Selling is an art that goes to extremes.
When brands decide they need to sell certain goods for certain occasions, they paint their excitement with wide brushes.
Mother’s Day is one of those moments.
I’ve had a lot of emails over the last few weeks telling me to make my mother happy. She seems to be very happy if I buy her a new iPhone, a new Amazon Echo or thousands of other terribly useful things.
It’s hard to make her happy – even with such sublime goods – because she’s dead.
Yet marketers do not seem to know whether or how to deal with such mundane realities. So they continue with expected, relentless messages and spray them on everyone.
Because of this, I was moved by the strange delight of email marketing from a yarn store.
Yes, it was sent to my wife, not me, but she forwarded it to me because she found it on the move.
IN Yarn shop in Santa Rosa, California, suggested the following: “We know that Mother’s Day means something different to everyone.”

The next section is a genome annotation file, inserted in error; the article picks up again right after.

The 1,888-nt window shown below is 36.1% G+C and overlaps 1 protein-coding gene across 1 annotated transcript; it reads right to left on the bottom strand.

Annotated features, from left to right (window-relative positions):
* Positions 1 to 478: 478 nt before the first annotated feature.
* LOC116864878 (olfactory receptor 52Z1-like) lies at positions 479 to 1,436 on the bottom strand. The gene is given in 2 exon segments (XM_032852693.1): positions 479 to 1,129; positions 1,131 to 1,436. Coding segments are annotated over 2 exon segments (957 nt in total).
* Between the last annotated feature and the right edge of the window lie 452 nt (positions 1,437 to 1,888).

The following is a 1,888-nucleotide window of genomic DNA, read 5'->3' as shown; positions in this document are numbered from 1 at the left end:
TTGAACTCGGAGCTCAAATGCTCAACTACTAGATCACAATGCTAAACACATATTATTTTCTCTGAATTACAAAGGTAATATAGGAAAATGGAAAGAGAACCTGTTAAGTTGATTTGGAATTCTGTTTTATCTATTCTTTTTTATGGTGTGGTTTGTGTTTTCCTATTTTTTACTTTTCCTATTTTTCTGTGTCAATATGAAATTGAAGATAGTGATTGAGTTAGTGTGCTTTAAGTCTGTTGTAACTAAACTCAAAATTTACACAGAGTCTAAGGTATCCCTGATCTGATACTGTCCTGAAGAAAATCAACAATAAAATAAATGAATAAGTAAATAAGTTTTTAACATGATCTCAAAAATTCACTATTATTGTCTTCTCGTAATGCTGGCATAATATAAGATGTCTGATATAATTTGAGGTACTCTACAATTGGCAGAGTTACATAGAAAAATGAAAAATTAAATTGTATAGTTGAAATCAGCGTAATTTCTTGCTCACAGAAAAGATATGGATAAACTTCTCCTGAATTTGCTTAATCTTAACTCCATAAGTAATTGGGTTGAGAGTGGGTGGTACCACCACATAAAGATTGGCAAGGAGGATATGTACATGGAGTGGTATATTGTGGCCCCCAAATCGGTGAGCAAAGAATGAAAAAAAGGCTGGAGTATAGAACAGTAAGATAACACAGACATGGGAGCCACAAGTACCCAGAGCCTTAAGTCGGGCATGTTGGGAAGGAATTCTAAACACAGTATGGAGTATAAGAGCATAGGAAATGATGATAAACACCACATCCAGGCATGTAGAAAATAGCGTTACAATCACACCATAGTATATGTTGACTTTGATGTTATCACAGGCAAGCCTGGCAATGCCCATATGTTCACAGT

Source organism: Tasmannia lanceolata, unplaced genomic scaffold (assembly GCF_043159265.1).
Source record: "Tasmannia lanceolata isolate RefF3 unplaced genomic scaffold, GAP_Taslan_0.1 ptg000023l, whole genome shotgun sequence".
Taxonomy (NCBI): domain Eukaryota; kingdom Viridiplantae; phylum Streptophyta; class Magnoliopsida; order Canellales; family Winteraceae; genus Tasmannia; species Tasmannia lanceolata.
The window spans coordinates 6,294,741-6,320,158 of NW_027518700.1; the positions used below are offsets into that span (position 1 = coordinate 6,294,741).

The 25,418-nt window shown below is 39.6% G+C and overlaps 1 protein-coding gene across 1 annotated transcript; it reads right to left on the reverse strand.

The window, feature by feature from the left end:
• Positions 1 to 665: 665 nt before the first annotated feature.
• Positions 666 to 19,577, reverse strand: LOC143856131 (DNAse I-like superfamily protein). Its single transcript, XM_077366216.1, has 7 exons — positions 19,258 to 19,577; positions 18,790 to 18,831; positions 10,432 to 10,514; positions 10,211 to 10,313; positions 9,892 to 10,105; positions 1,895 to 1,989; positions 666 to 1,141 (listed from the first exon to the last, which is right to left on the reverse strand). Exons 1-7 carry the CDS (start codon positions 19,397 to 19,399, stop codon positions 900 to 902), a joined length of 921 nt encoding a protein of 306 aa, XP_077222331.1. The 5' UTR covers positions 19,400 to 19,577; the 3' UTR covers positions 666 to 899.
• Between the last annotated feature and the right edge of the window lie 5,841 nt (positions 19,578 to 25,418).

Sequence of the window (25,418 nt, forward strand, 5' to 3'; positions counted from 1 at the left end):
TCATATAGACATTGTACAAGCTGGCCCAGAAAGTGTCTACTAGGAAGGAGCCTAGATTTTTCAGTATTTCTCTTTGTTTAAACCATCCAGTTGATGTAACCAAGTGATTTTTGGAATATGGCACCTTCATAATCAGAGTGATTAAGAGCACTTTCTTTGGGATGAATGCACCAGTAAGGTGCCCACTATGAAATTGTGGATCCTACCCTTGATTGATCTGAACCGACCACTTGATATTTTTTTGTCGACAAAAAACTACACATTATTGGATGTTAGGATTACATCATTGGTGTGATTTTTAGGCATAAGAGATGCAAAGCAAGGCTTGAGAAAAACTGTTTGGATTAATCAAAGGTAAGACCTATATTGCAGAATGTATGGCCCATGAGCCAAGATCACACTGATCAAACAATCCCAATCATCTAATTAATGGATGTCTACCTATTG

Only this first sentence tells you that the brand has stopped at least looking at its customers. All his clients.
But the email continued: “If you want to treat your mother to something special, we will be happy to recommend quick models and gifts in the store.
This seemed like a fairly standard, moderately worded message. But then came the real focus on customers: “If you’re grieving or neglecting the day, maybe we can help you find a little treat for yourself.”
Someone sat down and really considered all their clients and the potential branching out of Mother’s Day for each of them.
Someone has come up with a marketing piece that will probably not only move those who are desperately looking for a Mother’s Day gift for their mothers, but also those for whom Mother’s Day is a bag, or even a pain.
I suspect that this is the rare case where anyone who reads this email will feel an additional attraction to the brand. Purely because of his thoughtfulness and the tone in which he expresses himself.
It is very, very difficult to please everyone. It largely feels impossible. But this store, which is branded “The Biggest Small Yarn Store,” has shown that it’s possible to make everyone feel like they’re heard, not like a herd.
How strange that a small yarn store can do it, while so many big brands – and yes, quite a few in technology – can’t.